Q: What about enhanced safety and hygiene standards at the Samui resort?
A: Banyan Tree has partnered with Bureau Veritas to co-develop a health and wellbeing program called “Safe Sanctuary”. Besides enhanced screening procedures, it also includes deep sanitization, hygiene stations, and redesigned processes throughout the guest and employee experience. All our hotels have rolled out this program as of June 2020.
Q: What would you like to see happen in Thailand to help speed up recovery of the tourist industry?
A: I think the respective authorities have managed the situation extremely well so far and this is reflected in the relatively low number of cases in the country. The challenge now, of course, is the economy which is struggling on several fronts. Thailand’s GDP is largely dependent on how the tourism industry performs. Ideally, from a hospitality industry perspective, we would like to see a partial lifting of border restrictions with countries who have very few or even no new cases just to give all of us a bit of a lifeline and kickstart the sputtering economy. While I completely appreciate that there are several factors that need to be taken into consideration before making such a decision, I do believe that we need to find the right balance between an overly cautious approach and the reality that the common man is faced with today.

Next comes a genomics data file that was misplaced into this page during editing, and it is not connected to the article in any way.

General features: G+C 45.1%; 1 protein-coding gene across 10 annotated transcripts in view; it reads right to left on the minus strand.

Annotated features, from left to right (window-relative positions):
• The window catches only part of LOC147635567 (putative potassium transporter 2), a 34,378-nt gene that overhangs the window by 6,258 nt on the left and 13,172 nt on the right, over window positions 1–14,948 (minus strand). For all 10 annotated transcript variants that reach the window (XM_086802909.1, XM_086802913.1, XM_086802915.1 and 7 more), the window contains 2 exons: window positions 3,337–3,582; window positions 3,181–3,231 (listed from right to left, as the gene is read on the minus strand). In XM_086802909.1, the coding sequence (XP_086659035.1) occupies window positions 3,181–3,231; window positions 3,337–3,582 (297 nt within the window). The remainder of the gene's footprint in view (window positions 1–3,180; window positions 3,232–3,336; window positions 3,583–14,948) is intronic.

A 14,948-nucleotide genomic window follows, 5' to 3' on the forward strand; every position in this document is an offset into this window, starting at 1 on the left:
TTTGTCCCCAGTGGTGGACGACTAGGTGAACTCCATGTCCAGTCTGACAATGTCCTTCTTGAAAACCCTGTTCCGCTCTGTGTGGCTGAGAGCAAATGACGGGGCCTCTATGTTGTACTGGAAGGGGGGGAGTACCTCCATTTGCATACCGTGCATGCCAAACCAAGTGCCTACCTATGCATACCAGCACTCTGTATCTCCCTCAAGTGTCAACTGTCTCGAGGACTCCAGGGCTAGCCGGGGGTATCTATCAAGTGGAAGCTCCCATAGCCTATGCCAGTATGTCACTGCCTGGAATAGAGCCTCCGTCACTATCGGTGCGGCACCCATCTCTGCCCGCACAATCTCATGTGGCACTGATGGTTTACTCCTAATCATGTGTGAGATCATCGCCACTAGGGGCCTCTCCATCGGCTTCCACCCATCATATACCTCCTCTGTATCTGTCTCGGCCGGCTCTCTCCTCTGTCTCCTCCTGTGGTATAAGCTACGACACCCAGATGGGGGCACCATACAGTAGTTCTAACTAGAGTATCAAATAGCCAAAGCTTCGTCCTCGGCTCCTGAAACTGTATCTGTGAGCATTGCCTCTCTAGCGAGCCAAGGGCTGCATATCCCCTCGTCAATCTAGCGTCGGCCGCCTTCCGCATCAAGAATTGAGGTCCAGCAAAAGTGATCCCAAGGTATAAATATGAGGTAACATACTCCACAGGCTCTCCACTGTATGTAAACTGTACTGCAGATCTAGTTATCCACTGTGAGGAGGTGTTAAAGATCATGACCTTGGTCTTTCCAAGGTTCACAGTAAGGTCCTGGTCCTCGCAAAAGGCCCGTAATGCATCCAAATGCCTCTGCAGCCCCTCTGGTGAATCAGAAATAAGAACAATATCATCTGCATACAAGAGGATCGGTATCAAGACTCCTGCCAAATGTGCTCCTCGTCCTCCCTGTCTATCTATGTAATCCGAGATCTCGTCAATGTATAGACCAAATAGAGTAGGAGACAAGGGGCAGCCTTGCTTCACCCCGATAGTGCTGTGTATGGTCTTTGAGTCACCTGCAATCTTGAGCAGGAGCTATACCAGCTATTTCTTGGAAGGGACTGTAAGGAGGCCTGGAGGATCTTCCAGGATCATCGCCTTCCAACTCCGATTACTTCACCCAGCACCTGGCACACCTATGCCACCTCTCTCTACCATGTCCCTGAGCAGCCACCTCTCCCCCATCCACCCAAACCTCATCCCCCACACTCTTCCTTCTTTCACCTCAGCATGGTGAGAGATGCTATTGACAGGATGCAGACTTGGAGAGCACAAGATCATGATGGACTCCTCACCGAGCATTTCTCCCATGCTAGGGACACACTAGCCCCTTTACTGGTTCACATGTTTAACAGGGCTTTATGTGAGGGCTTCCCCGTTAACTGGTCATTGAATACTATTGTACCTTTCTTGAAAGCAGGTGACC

Q: Banyan Tree Krabi is slated to open on October 24. To what extent do you believe this new resort can achieve high occupancy or will that factor be completely determined by the Covid regulations?
A: All expectations have been reined in by the new reality we currently live in. With the borders still closed, we only have the domestic market to focus on; but in all honesty have been pleasantly surprised by the response to the upcoming launch of the resort. Krabi is more accessible and affordable than most other Thai resorts with return flights costing as low as THB 2,000 (US$65). This, coupled with the fact that there is a fair amount of anticipation in us being the first luxury resort opening in Krabi in 11 years, has led to a very positive uptake in bookings for the first few months.
Q: Looking ahead to a sunny day when borders and airports are all open again, which demographics and markets do you expect will be the main interest of Banyan Tree Krabi?